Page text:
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grannum (gră’nŭm | græ’nʌm)

noun, plural grannums

informal: grandmother, old woman

origin: 18th century variation of grandam

Definition of Grannum From Entick'sNew Spelling Dictionary

Entick’s “New Spelling Dictionary” (1787)

  • Grey as grannum’s cat (693) (Thomas Fuller, Gnomologia: Adagies and Proverbs; Wise Sentences and Witty Sayings, Ancient and Modern, Foreign and British, 1732)
  • Teach your grannum to spin (4321) (Fuller, 1732)
  • Teach your grannum to such eggs (4322) (Fuller, 1732)
  • Teach your grannum (grandame) to suck eggs – a reproof to those, who think they have more knowledge than the whole world, and will be ever and anon teaching those who have had more Experience than themselves. (Nathan Bailey, George Gordon, Philip Miller, Thomas Lediard, Dictionarium Britannicum: Or, A More Compleat Universal Etymological English Dictionary Than Extant, 1736)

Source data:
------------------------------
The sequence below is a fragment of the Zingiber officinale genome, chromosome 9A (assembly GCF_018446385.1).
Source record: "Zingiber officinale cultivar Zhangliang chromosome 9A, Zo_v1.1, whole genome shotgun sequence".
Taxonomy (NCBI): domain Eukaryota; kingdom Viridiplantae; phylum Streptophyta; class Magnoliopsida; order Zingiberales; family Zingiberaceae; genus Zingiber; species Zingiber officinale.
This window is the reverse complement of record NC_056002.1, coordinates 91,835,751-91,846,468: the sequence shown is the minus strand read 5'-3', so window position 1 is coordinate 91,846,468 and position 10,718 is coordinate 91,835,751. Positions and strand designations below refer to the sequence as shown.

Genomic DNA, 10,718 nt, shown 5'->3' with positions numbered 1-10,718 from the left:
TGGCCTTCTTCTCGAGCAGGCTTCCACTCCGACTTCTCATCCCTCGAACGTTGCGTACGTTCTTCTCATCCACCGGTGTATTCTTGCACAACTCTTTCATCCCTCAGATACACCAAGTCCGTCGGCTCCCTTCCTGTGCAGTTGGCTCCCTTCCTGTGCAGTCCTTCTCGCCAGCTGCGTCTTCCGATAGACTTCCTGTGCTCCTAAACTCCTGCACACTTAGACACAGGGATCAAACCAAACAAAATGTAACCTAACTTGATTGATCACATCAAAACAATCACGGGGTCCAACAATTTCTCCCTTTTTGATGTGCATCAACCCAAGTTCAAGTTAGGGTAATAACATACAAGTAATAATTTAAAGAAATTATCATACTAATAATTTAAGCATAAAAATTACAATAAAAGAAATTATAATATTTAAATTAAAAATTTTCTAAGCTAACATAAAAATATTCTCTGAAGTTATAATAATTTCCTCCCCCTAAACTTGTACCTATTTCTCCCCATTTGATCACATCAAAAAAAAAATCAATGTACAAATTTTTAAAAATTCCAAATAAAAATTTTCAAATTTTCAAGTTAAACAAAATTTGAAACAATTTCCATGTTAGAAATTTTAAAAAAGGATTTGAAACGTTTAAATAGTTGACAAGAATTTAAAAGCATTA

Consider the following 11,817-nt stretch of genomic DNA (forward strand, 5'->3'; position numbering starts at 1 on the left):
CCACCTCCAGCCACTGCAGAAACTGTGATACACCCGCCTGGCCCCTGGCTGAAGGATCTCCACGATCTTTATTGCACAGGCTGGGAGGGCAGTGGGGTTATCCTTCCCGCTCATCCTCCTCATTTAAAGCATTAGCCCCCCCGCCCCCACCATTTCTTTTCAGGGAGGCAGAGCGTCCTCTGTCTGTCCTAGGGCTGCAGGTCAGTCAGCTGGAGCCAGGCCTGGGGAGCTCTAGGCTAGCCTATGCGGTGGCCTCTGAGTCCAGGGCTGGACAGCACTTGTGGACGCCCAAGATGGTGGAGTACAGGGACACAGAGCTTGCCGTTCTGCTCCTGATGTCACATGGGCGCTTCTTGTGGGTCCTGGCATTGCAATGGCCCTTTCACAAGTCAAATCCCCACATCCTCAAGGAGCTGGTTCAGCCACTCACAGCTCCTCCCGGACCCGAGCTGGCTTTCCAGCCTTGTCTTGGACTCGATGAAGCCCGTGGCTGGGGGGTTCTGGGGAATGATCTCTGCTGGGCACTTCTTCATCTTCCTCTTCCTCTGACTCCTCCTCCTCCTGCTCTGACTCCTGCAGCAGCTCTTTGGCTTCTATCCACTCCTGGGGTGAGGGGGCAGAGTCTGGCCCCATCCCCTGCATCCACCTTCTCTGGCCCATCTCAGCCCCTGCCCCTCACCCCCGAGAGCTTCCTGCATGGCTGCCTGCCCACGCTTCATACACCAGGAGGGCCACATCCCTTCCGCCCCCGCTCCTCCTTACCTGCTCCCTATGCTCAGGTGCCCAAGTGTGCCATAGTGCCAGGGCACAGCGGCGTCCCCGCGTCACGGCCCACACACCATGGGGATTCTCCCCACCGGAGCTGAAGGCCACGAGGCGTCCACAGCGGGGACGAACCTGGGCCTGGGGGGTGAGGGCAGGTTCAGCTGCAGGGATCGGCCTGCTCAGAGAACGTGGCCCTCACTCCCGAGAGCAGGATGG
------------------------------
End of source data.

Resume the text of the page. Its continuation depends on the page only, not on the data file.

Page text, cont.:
• Go and teach your grannum to crack filberts (Thomas George Smollett, The Adventures of Sir Lancelot Greaves, 1762)
  • Grannum or Grandam – an old grandmother (Entick’s New Spelling Dictionary: Teaching to Write and Pronounce the English Tongue with Ease and Propriety. New edition by William Crakelt, 1787, p 170)
  • Grannum’s gold – hoarded money: supposed to have belonged to the grandmother of the possessor (Francis Grose, Dictionary of the Vulgar Tongue, 1811)

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